DEA Disposes Of Expired, Unused Or Unwanted Prescription Medication


In the early hours of the morning, agents with the drug enforcement administration loading a trailer with dozens of boxes. These, filled with thousands of expired, unused or unwanted prescribed medicine.
The most recent statistics by the DEA, indicate that 6.4 million Americans abused controlled prescription drugs. Most of these are obtained through family and friends.
“The unused medications are unsafe for children in the household. You don’t want to have medications that are in there for teenagers– anybody in the house– it’s unsafe.”
The DEA was able to collect approximately 35-hundred pounds of unwanted or unused drugs, during their takeback event in the Rio Grande Valley.
“We have local community partners; the different police departments throughout the valley. We partner up with them.”
The incineration process takes a couple of hours, depending on theĀ amountĀ of drugs that are being disposed of and the type of narcotic.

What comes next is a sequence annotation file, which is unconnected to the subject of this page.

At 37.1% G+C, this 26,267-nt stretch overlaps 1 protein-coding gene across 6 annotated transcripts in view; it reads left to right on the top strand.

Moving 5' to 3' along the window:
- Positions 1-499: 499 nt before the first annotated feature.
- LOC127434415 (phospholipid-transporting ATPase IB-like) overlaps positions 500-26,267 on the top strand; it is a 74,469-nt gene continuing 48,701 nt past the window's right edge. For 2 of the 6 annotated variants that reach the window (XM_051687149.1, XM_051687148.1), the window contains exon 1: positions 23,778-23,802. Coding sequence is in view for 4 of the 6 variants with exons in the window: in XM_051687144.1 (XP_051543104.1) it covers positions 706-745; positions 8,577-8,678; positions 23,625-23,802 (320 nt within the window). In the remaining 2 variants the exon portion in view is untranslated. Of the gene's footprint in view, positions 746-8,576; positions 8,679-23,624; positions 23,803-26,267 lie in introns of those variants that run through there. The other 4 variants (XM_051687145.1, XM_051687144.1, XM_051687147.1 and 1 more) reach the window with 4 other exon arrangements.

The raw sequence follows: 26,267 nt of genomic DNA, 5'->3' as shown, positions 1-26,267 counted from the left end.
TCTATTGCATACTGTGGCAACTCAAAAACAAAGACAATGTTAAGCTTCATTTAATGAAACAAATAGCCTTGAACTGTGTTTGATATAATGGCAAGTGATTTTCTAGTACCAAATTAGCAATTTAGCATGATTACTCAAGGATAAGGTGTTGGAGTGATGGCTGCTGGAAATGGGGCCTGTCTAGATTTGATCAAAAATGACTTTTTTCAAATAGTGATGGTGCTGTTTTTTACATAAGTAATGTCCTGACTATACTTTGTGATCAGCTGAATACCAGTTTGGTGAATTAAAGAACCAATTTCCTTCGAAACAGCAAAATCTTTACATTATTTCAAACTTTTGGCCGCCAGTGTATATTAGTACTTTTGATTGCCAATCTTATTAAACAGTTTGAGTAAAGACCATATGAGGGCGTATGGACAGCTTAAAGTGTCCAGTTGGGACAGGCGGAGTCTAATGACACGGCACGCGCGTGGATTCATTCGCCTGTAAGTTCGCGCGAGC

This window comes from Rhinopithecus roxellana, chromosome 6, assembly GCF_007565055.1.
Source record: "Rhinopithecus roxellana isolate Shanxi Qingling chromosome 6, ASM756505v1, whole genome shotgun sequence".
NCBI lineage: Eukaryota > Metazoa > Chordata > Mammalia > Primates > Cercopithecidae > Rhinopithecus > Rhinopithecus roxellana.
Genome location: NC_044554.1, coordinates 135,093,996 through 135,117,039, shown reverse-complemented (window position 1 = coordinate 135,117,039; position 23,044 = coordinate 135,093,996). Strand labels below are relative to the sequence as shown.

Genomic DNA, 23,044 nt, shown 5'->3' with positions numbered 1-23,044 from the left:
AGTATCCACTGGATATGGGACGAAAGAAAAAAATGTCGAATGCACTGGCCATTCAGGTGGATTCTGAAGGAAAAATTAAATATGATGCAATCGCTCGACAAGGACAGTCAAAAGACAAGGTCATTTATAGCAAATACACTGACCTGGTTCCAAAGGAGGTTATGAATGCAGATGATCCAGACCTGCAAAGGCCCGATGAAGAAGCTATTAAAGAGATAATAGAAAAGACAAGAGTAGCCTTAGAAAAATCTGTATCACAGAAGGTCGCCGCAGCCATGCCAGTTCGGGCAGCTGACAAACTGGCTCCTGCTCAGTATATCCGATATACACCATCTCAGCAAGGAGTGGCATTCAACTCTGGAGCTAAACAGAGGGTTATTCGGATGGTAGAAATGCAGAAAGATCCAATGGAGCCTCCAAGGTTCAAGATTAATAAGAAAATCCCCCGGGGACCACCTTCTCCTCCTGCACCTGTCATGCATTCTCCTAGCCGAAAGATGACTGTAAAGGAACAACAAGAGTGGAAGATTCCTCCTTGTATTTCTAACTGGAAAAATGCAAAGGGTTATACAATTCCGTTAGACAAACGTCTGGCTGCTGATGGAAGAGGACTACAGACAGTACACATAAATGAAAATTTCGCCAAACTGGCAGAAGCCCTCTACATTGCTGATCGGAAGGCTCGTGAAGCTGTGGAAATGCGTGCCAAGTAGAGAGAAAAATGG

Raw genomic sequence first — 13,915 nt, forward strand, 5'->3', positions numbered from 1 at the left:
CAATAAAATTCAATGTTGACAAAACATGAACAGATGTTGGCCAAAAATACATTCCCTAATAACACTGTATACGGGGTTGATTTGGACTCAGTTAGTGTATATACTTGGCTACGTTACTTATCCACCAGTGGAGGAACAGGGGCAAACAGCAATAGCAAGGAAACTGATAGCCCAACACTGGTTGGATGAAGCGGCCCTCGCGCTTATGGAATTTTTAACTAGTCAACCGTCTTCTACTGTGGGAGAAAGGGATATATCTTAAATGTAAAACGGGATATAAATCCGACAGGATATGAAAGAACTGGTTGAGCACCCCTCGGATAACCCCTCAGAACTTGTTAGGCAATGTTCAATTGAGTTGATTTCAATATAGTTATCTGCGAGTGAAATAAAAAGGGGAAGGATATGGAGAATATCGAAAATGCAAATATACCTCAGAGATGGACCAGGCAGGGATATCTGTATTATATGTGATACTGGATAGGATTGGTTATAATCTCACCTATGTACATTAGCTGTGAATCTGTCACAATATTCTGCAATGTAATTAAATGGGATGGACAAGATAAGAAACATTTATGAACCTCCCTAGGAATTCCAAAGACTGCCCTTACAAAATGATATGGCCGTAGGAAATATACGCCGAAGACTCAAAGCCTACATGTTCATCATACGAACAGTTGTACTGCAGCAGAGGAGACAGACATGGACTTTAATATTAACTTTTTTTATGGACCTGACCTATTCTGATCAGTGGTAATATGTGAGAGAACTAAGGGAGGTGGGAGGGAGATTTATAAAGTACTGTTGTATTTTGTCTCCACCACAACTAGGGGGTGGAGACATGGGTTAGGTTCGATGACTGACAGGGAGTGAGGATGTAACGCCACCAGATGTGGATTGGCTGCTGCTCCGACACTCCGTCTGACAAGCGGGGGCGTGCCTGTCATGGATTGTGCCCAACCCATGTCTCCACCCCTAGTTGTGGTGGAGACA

Nationwide, the DEA was able to collect more than 474 tons of drugs, making it the largest collection of medications to date.
Despite these results, they stress that their goal is to continue fighting the drug epidemic.
“If anybody has information that they’d like to provide to the DEA, anonymously, they can go to our website and there’s a page where you type in the information and a DEA agent will be contacting you.”
For more information on how to get rid of your expired or unwanted medication, you can visit takebackday.dea.gov. There you will be able to find the closest location to dispose of your medicine.

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